There are four basic steps in Boy Scout advancement, and they apply to all six ranks.
- Step 1: The Boy learns. He learns Scouting skills by taking an active, hands-on part in troop and patrol meetings and outdoor programs. this learning, as we said above, is the natural outcome of his regular Scouting activities — his “on-the-job” training.
- Step 2: He is tested. When his leaders see that he has mastered a given skill and satisfied a given requirement, they tell him so — and record his achievement.
- Step 3: He is reviewed. When a Scout completes all requirements for a rank, he appears before a “board of review” composed of members of the troop committee. Their purpose is not to retest him, but to make sure he has met all the requirements, to chat with him about how he feels he’s getting along with the troop and its program, and of course to encourage him to keep advancing.
- Step 4: He is recognized. When a Scout is certified by the Board of Review, he is awarded his new badge of rank as soon as possible, normally in a ceremony at the next troop meeting. He should be recognized again at the troop’s next court of honor.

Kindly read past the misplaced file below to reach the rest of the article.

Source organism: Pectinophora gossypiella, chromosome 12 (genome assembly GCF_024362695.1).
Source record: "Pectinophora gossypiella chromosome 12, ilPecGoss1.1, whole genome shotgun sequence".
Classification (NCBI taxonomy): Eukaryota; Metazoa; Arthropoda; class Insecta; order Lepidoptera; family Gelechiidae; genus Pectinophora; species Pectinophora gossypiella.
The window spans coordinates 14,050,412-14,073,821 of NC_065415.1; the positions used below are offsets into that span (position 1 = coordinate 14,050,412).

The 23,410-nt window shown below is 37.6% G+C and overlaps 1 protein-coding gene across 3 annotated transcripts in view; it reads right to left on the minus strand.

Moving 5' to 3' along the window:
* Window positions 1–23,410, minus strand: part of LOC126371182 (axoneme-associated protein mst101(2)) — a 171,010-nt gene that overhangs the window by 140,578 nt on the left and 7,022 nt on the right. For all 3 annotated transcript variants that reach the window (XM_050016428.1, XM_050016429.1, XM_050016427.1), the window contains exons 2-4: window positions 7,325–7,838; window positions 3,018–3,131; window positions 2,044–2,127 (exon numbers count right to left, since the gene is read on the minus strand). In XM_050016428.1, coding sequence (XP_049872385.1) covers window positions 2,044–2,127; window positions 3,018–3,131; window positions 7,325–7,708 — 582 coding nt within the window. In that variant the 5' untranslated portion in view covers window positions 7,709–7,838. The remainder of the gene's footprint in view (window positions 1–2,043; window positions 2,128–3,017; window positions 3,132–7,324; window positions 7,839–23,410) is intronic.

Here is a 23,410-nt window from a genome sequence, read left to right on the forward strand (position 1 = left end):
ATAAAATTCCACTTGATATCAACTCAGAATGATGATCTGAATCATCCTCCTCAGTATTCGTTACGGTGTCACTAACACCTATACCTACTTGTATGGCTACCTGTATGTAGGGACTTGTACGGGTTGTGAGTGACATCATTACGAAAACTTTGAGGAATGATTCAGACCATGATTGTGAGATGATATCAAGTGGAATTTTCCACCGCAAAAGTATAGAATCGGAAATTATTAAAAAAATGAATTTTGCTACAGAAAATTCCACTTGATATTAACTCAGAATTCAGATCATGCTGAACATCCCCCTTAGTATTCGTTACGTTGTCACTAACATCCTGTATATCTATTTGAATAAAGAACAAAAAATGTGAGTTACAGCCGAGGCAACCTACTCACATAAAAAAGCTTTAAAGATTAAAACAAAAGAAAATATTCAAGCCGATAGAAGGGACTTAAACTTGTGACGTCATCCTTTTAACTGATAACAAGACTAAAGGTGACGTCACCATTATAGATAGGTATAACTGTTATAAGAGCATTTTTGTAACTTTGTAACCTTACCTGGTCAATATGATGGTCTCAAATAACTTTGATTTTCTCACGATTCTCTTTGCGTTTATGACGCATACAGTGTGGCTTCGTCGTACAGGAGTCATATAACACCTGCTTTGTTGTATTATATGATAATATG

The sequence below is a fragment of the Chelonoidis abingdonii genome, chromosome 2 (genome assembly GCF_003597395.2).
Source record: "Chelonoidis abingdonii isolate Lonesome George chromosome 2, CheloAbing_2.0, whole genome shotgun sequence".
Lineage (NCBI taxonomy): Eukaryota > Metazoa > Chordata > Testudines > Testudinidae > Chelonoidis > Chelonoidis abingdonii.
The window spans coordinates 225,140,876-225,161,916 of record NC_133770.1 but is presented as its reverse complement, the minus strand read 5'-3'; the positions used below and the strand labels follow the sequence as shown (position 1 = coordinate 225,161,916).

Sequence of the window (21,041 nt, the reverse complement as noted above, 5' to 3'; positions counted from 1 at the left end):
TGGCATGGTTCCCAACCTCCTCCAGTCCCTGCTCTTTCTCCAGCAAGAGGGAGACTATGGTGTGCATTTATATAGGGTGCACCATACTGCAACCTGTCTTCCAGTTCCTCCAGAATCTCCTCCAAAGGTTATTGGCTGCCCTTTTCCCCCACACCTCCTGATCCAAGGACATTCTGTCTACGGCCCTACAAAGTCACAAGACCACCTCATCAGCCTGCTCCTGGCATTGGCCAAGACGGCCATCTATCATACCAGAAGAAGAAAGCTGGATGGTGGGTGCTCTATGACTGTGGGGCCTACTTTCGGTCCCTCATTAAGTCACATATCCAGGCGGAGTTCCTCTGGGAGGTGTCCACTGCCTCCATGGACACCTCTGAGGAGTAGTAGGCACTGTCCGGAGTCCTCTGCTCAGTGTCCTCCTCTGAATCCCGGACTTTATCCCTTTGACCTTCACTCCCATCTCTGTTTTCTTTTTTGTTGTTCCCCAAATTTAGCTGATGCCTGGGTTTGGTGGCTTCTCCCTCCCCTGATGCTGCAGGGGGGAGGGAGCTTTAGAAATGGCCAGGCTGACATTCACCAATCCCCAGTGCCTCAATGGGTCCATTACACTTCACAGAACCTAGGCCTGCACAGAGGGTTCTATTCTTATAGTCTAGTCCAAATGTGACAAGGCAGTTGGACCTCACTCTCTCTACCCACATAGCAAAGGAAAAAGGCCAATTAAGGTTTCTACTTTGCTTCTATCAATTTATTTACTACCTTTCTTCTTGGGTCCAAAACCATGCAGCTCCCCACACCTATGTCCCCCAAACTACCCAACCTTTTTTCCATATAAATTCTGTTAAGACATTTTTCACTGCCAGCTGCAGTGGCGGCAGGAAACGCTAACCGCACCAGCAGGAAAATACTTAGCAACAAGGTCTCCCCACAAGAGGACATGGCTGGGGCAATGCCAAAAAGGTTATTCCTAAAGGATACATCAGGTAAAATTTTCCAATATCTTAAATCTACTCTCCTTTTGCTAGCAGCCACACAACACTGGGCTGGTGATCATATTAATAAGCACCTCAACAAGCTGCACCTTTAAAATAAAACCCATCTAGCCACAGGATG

For more information on Boy Scout awards and advancement, see:
New Eagle Scout Application
There is a new Eagle Scout Application, 58-728A (2014 printing). Make sure you are using the current application. See the National Council website.
Conservation Good Turn, The BSA Ready & Prepared Award, Emergency Preparedness BSA, religious emblems, William T. Hornaday Awards, and more…
For information on the Conservation Good Turn, the BSA Ready & Prepared Award, Emergency Preparedness BSA, religious emblems, William T. Hornaday Awards, and more, see:
Boy Scout Leader Recognitions
Scoutmaster’s Key, Boy Scout Leader’s Training Award, trained leader emblems, and more: